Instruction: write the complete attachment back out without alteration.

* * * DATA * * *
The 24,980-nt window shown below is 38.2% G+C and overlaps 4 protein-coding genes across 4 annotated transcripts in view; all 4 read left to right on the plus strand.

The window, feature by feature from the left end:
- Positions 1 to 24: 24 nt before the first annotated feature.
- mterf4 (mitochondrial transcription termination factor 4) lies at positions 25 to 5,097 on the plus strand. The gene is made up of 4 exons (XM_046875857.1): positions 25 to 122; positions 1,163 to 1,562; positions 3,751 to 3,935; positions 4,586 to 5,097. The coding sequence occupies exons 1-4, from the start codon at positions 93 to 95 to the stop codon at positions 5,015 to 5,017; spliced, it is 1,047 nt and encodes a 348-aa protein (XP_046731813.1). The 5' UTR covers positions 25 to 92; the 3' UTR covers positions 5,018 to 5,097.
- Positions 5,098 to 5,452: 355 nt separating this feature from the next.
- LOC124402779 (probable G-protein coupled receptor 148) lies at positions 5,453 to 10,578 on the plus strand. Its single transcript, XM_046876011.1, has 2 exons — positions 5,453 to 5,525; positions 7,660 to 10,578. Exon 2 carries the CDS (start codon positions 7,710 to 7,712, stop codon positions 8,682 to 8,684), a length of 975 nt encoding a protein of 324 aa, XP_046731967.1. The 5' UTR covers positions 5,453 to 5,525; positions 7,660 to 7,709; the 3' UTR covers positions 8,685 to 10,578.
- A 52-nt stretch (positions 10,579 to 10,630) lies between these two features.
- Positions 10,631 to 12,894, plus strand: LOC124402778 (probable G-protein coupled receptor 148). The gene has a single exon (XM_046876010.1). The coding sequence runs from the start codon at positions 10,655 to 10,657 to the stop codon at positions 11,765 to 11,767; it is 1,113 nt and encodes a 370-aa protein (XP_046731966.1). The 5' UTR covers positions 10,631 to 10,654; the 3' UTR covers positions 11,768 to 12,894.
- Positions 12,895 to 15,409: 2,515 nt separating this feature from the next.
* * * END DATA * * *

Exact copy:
The 24,980-nt window shown below is 38.2% G+C and overlaps 4 protein-coding genes across 4 annotated transcripts in view; all 4 read left to right on the plus strand.

The window, feature by feature from the left end:
- Positions 1 to 24: 24 nt before the first annotated feature.
- mterf4 (mitochondrial transcription termination factor 4) lies at positions 25 to 5,097 on the plus strand. The gene is made up of 4 exons (XM_046875857.1): positions 25 to 122; positions 1,163 to 1,562; positions 3,751 to 3,935; positions 4,586 to 5,097. The coding sequence occupies exons 1-4, from the start codon at positions 93 to 95 to the stop codon at positions 5,015 to 5,017; spliced, it is 1,047 nt and encodes a 348-aa protein (XP_046731813.1). The 5' UTR covers positions 25 to 92; the 3' UTR covers positions 5,018 to 5,097.
- Positions 5,098 to 5,452: 355 nt separating this feature from the next.
- LOC124402779 (probable G-protein coupled receptor 148) lies at positions 5,453 to 10,578 on the plus strand. Its single transcript, XM_046876011.1, has 2 exons — positions 5,453 to 5,525; positions 7,660 to 10,578. Exon 2 carries the CDS (start codon positions 7,710 to 7,712, stop codon positions 8,682 to 8,684), a length of 975 nt encoding a protein of 324 aa, XP_046731967.1. The 5' UTR covers positions 5,453 to 5,525; positions 7,660 to 7,709; the 3' UTR covers positions 8,685 to 10,578.
- A 52-nt stretch (positions 10,579 to 10,630) lies between these two features.
- Positions 10,631 to 12,894, plus strand: LOC124402778 (probable G-protein coupled receptor 148). The gene has a single exon (XM_046876010.1). The coding sequence runs from the start codon at positions 10,655 to 10,657 to the stop codon at positions 11,765 to 11,767; it is 1,113 nt and encodes a 370-aa protein (XP_046731966.1). The 5' UTR covers positions 10,631 to 10,654; the 3' UTR covers positions 11,768 to 12,894.
- Positions 12,895 to 15,409: 2,515 nt separating this feature from the next.